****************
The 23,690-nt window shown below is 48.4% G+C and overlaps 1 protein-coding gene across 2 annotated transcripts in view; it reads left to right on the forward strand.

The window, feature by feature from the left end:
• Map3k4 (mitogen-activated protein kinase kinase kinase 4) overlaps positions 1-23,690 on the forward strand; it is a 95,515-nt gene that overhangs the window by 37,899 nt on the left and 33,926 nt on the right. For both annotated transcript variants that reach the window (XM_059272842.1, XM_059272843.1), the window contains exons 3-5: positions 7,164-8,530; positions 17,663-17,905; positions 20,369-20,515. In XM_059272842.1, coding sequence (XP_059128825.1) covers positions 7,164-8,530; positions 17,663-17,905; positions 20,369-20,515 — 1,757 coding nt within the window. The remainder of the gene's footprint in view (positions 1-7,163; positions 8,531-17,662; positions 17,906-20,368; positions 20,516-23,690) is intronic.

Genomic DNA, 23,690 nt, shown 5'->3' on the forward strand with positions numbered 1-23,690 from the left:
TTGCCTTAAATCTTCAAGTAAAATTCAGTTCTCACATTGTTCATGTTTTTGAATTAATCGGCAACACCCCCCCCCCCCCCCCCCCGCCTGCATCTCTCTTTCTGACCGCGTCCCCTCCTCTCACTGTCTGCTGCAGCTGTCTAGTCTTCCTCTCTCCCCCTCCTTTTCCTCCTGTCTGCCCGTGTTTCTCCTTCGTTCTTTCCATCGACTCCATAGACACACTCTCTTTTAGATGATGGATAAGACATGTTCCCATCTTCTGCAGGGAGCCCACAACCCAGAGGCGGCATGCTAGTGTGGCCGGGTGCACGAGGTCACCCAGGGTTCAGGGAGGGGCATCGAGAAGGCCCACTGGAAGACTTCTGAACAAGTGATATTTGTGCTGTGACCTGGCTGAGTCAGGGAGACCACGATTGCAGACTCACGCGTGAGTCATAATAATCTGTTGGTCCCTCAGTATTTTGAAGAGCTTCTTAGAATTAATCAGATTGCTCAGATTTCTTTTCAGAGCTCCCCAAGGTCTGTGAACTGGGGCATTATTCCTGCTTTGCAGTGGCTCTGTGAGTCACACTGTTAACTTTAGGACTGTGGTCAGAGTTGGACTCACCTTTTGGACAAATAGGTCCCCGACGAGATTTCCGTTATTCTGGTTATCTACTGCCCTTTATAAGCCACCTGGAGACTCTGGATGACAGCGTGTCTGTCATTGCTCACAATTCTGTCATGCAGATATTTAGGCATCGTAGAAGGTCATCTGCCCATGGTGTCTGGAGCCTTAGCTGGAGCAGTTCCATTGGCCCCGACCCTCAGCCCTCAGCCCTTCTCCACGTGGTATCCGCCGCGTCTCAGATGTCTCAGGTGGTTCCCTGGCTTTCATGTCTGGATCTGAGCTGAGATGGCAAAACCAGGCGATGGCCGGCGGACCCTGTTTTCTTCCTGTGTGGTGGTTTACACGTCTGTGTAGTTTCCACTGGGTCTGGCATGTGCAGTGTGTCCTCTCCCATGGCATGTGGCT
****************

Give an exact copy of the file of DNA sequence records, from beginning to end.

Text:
The 23,690-nt window shown below is 48.4% G+C and overlaps 1 protein-coding gene across 2 annotated transcripts in view; it reads left to right on the forward strand.

The window, feature by feature from the left end:
• Map3k4 (mitogen-activated protein kinase kinase kinase 4) overlaps positions 1-23,690 on the forward strand; it is a 95,515-nt gene that overhangs the window by 37,899 nt on the left and 33,926 nt on the right. For both annotated transcript variants that reach the window (XM_059272842.1, XM_059272843.1), the window contains exons 3-5: positions 7,164-8,530; positions 17,663-17,905; positions 20,369-20,515. In XM_059272842.1, coding sequence (XP_059128825.1) covers positions 7,164-8,530; positions 17,663-17,905; positions 20,369-20,515 — 1,757 coding nt within the window. The remainder of the gene's footprint in view (positions 1-7,163; positions 8,531-17,662; positions 17,906-20,368; positions 20,516-23,690) is intronic.

Genomic DNA, 23,690 nt, shown 5'->3' on the forward strand with positions numbered 1-23,690 from the left:
TTGCCTTAAATCTTCAAGTAAAATTCAGTTCTCACATTGTTCATGTTTTTGAATTAATCGGCAACACCCCCCCCCCCCCCCCCCCGCCTGCATCTCTCTTTCTGACCGCGTCCCCTCCTCTCACTGTCTGCTGCAGCTGTCTAGTCTTCCTCTCTCCCCCTCCTTTTCCTCCTGTCTGCCCGTGTTTCTCCTTCGTTCTTTCCATCGACTCCATAGACACACTCTCTTTTAGATGATGGATAAGACATGTTCCCATCTTCTGCAGGGAGCCCACAACCCAGAGGCGGCATGCTAGTGTGGCCGGGTGCACGAGGTCACCCAGGGTTCAGGGAGGGGCATCGAGAAGGCCCACTGGAAGACTTCTGAACAAGTGATATTTGTGCTGTGACCTGGCTGAGTCAGGGAGACCACGATTGCAGACTCACGCGTGAGTCATAATAATCTGTTGGTCCCTCAGTATTTTGAAGAGCTTCTTAGAATTAATCAGATTGCTCAGATTTCTTTTCAGAGCTCCCCAAGGTCTGTGAACTGGGGCATTATTCCTGCTTTGCAGTGGCTCTGTGAGTCACACTGTTAACTTTAGGACTGTGGTCAGAGTTGGACTCACCTTTTGGACAAATAGGTCCCCGACGAGATTTCCGTTATTCTGGTTATCTACTGCCCTTTATAAGCCACCTGGAGACTCTGGATGACAGCGTGTCTGTCATTGCTCACAATTCTGTCATGCAGATATTTAGGCATCGTAGAAGGTCATCTGCCCATGGTGTCTGGAGCCTTAGCTGGAGCAGTTCCATTGGCCCCGACCCTCAGCCCTCAGCCCTTCTCCACGTGGTATCCGCCGCGTCTCAGATGTCTCAGGTGGTTCCCTGGCTTTCATGTCTGGATCTGAGCTGAGATGGCAAAACCAGGCGATGGCCGGCGGACCCTGTTTTCTTCCTGTGTGGTGGTTTACACGTCTGTGTAGTTTCCACTGGGTCTGGCATGTGCAGTGTGTCCTCTCCCATGGCATGTGGCT